Now, a word of caution. We briefly touch on suicide in this episode. So, I wanna share with you that if you or someone else is having suicidal thoughts, the US national suicide and crisis lifeline has recently been changed to the numbers, 998. The old phone number of 1800 273 T A L K, talk will continue to function indefinitely, but they’ve recently streamlined it for us.
All right, on to the interview.
Elizabeth: All right, everyone. Welcome, Marissa McKool to the done with dieting podcast. I am so excited that you’re here.
Marissa: Thanks. I’m so excited to be here.
Elizabeth: So, Marissa, tell everyone what you do, who you serve, and yeah, just tell us all about that.
Marissa: Yeah. So, I am a life and career coach who works with folks in public health, who are struggling with burnout and stress and overwork, and help them create more time, feel better specifically through getting more rest. And I came into this work from being a public health professional.
I spent over a decade in public health, focusing on sexual violence prevention, reproductive health access. I worked in government. I worked in nonprofit. I worked in academia. I even was a social worker for a little bit. I’ve done a lot of it.
And there’s a lot of overwork, a lot of burnout. And I worked through that on my own through coaching. So now, my mission is to really serve everyone else in the field, helping them do the same.
Elizabeth: Wow. That’s so cool. So, let’s actually back up a little bit because I’m sure that a lot of listeners don’t really know what is public health? So, that’s a part of like city or is it state government? Like, what is it?
Marissa: Yeah. So, I think most people’s before the pandemic, people would think of public health simply as STD screenings or vaccinations. And now, I think some people have a little bit better of understanding public health, but really just specific to infectious disease because of pandemic.
But really what public health is if you think about medicine, like a doctor or nurse. That’s one-on-one treatment, right? You’re dealing with the symptoms or the outcome of a medical diagnosis or something that’s happened. And it’s on the one-on-one scale.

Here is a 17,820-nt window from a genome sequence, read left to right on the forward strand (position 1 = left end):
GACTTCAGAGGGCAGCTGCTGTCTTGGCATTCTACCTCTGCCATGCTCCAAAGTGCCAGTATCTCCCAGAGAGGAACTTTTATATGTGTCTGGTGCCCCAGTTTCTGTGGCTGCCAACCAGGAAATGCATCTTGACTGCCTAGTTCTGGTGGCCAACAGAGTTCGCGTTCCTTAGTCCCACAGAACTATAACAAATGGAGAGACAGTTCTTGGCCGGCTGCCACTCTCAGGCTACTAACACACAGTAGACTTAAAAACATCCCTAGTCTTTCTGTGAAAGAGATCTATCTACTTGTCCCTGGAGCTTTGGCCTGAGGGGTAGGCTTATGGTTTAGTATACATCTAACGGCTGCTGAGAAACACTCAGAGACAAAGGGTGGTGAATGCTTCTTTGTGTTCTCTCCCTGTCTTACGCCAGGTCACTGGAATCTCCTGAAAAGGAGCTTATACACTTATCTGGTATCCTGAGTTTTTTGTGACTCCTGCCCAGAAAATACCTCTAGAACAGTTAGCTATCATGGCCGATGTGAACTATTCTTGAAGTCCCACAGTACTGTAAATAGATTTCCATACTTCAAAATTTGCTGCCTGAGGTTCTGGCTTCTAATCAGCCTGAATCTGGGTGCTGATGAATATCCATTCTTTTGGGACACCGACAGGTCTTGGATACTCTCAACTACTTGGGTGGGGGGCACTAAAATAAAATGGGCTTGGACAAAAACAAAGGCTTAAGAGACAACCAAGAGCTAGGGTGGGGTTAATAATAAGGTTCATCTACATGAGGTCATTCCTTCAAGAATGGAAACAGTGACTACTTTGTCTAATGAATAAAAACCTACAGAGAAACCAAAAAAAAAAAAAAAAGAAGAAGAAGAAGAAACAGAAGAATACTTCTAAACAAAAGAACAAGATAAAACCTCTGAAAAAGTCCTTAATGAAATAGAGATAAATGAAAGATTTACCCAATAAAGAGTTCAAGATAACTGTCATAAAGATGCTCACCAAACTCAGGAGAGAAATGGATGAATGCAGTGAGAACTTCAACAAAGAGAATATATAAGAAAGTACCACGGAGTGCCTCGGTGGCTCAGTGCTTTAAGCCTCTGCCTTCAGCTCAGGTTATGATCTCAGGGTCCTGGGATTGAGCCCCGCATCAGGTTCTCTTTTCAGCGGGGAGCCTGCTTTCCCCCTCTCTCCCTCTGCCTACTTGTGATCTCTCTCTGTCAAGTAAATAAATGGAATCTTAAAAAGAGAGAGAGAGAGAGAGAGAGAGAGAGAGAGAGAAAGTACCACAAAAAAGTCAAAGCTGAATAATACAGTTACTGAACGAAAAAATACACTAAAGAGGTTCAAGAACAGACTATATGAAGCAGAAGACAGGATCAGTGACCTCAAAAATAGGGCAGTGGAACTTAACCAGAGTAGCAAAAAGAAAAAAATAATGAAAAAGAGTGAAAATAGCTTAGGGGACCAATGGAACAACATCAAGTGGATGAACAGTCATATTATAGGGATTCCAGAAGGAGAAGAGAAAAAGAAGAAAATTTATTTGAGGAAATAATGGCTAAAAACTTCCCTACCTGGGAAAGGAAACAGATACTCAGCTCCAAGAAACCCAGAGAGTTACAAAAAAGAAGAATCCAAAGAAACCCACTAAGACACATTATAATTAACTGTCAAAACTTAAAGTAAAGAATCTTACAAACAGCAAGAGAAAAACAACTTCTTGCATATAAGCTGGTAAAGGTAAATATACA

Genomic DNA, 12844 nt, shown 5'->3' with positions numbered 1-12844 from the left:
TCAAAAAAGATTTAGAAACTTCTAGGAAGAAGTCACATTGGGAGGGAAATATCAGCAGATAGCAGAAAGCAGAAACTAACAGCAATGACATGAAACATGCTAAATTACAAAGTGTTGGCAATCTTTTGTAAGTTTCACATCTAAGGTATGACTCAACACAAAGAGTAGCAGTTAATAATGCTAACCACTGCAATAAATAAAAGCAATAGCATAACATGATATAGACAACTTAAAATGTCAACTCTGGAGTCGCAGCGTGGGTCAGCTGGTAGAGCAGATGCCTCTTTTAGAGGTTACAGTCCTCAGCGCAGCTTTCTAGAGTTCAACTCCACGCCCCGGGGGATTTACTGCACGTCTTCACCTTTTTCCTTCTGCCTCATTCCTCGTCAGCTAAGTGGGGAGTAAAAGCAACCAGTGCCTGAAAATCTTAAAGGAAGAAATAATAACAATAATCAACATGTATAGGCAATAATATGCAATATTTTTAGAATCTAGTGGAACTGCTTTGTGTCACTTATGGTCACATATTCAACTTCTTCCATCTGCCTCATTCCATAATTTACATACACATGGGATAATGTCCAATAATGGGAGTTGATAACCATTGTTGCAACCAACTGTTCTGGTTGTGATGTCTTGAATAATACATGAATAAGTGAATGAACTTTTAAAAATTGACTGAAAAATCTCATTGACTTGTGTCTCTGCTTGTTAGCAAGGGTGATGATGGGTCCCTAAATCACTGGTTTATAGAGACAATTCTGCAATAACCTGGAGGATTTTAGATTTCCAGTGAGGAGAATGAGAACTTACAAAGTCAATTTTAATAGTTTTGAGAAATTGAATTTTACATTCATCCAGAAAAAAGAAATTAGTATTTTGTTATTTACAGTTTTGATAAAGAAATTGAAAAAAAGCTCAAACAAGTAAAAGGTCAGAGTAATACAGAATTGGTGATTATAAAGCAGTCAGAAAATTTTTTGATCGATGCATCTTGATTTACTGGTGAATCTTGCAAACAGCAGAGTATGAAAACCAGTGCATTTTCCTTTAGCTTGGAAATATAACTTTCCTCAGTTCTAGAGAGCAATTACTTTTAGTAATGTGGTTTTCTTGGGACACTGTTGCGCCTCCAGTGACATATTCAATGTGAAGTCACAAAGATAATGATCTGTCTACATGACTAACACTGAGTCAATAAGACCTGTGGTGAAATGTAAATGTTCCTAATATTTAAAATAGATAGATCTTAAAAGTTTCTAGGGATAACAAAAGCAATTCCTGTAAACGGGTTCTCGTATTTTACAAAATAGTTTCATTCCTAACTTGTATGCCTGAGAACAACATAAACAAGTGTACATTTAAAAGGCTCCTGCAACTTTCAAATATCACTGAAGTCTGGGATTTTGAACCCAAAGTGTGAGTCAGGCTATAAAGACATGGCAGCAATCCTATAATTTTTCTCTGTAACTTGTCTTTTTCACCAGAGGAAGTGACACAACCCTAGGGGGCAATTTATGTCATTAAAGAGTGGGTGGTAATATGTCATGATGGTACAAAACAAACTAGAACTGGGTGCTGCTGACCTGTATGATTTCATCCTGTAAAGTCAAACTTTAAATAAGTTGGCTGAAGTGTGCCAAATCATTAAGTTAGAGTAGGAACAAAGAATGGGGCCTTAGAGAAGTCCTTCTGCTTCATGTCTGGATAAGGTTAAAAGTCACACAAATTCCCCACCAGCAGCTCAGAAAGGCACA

Public health is trying to prevent that from even needing to happen, prevent illness, prevent harm, prevent a lot of things ahead of time. And it’s doing it more on a community population level. So, not one on one, but implementing policies or programs that can really help prevent illness, or harm, or other negative outcomes, or consequences on a larger level affecting whole community or whole society.
And there’s a variety of topics from you know, my work was largely in sexual violence prevention, reproductive health, there’s people who work environmental health, in infectious disease, in oral health, in eye health. I mean, anything you can think of even housing, and food access, and basically everything that we interact with.
Elizabeth: So, it’s helping the community at a policy level and instituting programs. Is that right?
Marissa: Not can be part of it. So, there’s so many different facets of it. One part is research, people who study various health outcomes or illnesses. So, research is one arm of it and research can be academic or can be in the community.
Another piece is program. So, I think an easy one people can relate to is some of the school programs we see. Whether it’s healthy lunches or preventing bullying. That’s also part of public health. Then, there’s the piece about evaluating those programs? Like, are they working? What is working? How do we change that?